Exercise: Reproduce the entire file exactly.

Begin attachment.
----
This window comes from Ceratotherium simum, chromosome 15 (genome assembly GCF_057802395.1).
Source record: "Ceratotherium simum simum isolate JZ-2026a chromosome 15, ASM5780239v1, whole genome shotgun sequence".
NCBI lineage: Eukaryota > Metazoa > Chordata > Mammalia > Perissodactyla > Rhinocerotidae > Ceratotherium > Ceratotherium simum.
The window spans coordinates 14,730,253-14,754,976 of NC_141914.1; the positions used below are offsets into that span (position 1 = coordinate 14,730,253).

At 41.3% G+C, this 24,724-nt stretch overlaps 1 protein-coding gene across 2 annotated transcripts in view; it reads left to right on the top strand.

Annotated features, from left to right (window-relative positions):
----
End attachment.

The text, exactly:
This window comes from Ceratotherium simum, chromosome 15 (genome assembly GCF_057802395.1).
Source record: "Ceratotherium simum simum isolate JZ-2026a chromosome 15, ASM5780239v1, whole genome shotgun sequence".
NCBI lineage: Eukaryota > Metazoa > Chordata > Mammalia > Perissodactyla > Rhinocerotidae > Ceratotherium > Ceratotherium simum.
The window spans coordinates 14,730,253-14,754,976 of NC_141914.1; the positions used below are offsets into that span (position 1 = coordinate 14,730,253).

At 41.3% G+C, this 24,724-nt stretch overlaps 1 protein-coding gene across 2 annotated transcripts in view; it reads left to right on the top strand.

Annotated features, from left to right (window-relative positions):